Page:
Preceded by
The Earl of Winchilsea
Lord Lieutenant of Kent
1662–1667
Succeeded by
The Earl of Winchilsea
The 3rd Duke of Richmond
Peerage of England
Preceded by
Henry Wriothesley
Earl of Southampton
1624–1667
Extinct
Preceded by
Francis Leigh
Earl of Chichester
1653–1667
Extinct

9 Annotations

Cumgranissalis  •  Link

prev: ref http://www.pepysdiary.com/diary/1661/02/05/
Wriothesley, Thomas (4th Earl of Southampton, Lord Treasurer)
http://www.pepysdiary.com/diary/1661/02/05/#c11265
http://www.pepysdiary.com/diary/1661/02/05/#c11278
portrait http://www.npg.org.uk/live/search/person.asp?Li...

http://www.britannica.com/eb/article?tocId=9068902
Thomas Wriothesley, 4th earl of Southampton born 1607
died May 16, 1667, London, Eng
major supporter of both Charles I and Charles II of England.
The only surviving son of the 3rd Earl, Thomas attended St. John's College, Cambridge. When the dispute began between Charles I and Parliament, he took the side of the latter, but soon the violence of its leaders drove him to support Charles, one of whose most loyal advisers he remained thereafter.

Cumgranissalis  •  Link

Family seat: The Manor of Botley ??????
Botley good for golf -N.E of Southhampton NW of Portsmouth

Wim van der Meij  •  Link

Warrington has the following as a note to 'Southampton's parks and lands': "Titchfield House, erected by Sir Thomas Wriothesley, on the site of an abbey of Premonstratensians, granted to him with their estates, 29th Henry VIII. Upon the death of his descendant, Thomas Wriothesley, Earl of Southampton, the Lord Treasurer, without male issue, the house and manor were allottes to his eldest daughter Elizabeth, wife of Edmund Noel, first Earl of Gainsborough; and their only son dying s.p.m., the property devolved to his sister Elizabeth, married to Henry Bentinck, first Duke of Portland, whose grandson, the third duke, alienated it to Mr Delme. The duke's second title is taken from this place."

Bill  •  Link

He was a man [The Earl of Southampton] of great vertue, and of very good parts. He had a lively apprehension, and a good judgment. He had merited much by his constant adhering to the King's interest during the war, and by the large supplies he had sent him every year during his exile, for he had a great estate, and only three daughters to inherit it. He was Lord Treasurer: But he grew soon weary of business; for as he was subject to the stone, which returned often and violently upon him, so he retained the principles of liberty, and did not go into the violent measures of the Court. When he saw the King's temper, and his way of managing, or rather of spoiling business, he grew very uneasy, and kept himself more out of the way than was consistent with that high post. The King stood in some awe of him; and saw how popular he would grow, if put out of his service: And therefore he chose rather to bear with his ill humour and contradiction, than to dismiss him. He left the business of the treasury wholly in the hands of his secretary, Sir Philip Warwick, who was an honest, but a weak man, understood the common road of the treasury, he was an incorrupt man, and during seven years management of the treasury made but an ordinary fortune out of it. Before the Restoration the Lord Treasurer had but a small salary, with an allowance for a table; but he gave, or rather sold, all the subaltern places, and made great profits out of the estate of the Crown: But now, that estate being gone, and the Earl of Southampton disdaining to sell places, the matter was settled so, that the Lord Treasurer was to have 8000 l. a year, and the King was to name all the subaltern officers. It continued to be so all his time: But since that time the Lord Treasurer has both the 8000 l. and a main hand in the disposing of those places.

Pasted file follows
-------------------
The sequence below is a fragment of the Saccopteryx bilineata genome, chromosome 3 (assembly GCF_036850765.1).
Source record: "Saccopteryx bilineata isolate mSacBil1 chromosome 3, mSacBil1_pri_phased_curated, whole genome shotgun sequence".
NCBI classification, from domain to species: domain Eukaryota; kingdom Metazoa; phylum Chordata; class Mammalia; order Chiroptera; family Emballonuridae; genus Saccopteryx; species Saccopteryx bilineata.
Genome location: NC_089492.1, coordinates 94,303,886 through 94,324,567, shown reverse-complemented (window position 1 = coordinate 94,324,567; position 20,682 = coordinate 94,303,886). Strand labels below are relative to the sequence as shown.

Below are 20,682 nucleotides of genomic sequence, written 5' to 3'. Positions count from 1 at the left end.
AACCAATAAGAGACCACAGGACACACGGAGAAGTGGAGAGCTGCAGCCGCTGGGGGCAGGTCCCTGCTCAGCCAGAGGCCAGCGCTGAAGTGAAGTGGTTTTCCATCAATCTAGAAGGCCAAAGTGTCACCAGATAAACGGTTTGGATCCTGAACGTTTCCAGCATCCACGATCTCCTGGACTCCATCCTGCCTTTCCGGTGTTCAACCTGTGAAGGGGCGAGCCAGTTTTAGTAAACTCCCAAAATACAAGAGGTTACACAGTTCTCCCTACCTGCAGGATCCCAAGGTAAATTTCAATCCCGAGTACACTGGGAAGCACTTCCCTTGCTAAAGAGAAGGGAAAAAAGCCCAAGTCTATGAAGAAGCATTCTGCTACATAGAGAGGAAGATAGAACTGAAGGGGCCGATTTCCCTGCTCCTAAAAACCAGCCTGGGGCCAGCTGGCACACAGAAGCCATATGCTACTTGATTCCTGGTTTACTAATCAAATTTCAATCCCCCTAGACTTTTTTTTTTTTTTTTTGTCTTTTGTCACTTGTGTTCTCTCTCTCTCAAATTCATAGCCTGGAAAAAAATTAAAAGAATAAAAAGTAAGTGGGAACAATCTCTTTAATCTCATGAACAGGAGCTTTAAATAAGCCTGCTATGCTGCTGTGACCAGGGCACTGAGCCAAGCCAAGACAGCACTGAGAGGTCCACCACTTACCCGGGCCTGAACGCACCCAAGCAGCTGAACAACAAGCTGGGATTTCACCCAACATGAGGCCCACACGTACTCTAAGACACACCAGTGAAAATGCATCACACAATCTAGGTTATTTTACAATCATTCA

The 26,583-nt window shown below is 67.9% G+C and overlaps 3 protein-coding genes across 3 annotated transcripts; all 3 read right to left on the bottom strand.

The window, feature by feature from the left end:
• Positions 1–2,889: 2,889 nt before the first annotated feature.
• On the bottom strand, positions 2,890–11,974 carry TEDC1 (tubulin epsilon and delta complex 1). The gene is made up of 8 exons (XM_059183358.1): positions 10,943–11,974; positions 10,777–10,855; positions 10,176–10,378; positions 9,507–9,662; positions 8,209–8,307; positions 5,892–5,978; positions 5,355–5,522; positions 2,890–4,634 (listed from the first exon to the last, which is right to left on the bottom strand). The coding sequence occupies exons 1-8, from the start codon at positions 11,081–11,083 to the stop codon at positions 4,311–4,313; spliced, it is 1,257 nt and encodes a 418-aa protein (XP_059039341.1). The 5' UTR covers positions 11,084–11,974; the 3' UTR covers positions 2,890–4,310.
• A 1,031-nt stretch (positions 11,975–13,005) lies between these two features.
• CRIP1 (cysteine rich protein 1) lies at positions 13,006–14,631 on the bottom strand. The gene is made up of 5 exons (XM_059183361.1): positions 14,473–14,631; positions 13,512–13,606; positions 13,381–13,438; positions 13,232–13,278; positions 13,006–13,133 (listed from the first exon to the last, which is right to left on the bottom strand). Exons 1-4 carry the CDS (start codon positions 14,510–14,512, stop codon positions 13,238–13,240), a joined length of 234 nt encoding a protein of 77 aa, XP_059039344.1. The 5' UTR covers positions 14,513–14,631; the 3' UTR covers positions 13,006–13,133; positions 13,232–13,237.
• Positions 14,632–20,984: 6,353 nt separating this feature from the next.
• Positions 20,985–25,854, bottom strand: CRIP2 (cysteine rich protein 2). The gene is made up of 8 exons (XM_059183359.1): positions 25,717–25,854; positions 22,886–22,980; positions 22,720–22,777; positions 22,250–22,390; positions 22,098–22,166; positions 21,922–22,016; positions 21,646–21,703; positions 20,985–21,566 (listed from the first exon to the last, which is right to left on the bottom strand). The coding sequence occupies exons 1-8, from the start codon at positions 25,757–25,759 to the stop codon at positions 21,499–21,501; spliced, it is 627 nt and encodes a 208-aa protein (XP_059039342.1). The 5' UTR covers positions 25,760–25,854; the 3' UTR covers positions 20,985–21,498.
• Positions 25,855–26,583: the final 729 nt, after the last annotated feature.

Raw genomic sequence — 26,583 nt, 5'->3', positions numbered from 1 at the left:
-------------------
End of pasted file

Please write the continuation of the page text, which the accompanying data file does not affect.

---History of His Own Time. G. Burnet, 1724

Bill  •  Link

The earl of Southampton, like another Sully, was placed at the head of the treasury after the ravage and confusion of the civil war. He, with the capacity and application of that able minister, undertook to reduce the public accounts to regularity and order; and happily succeeded in that great attempt. But the king, who had not the least œconomy himself, was too apt to overlook that virtue in others; and, what was still worse, was inclined to pull down much faster than his treasurer could build up. This excellent person, who was loyal, and yet a patriot, died too soon for the good of his country. He was a man of a quick and lively conception, prompt elocution, and invincible integrity. He was of an amiable and examplary character in domestic life; and, to say all in one word, was in his great office in the treasury, what his friend the lord Clarendon was in the high court of chancery. Ob. 16 May, 1667. Upon his decease, the treasury was put into commission, and the duke of Albemarle was appointed first commissioner.
---A Biographical History of England. J. Granger, 1779.

Bill  •  Link

WRIOTHESLEY, THOMAS, fourth Earl Of Southampton (1607-1667), son of Henry Wriothesley, third earl of Southampton; succeeded to title, 1624; of Eton and Magdalen College, Oxford; supported resolution of House of Commons that redress of grievances should precede supply, but subsequently joined Charles I; privy councillor, 1642; became one of Charles I's closest advisers, making repeated efforts for peace; after Charles I's execution lived in retirement in country; privy councillor to Charles II and K.G.; lord high treasurer of England, 1660-7; opposed in council and parliament bill for liberty of conscience, 1663.
---Dictionary of National Biography: Index and Epitome. S. Lee, 1906.

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References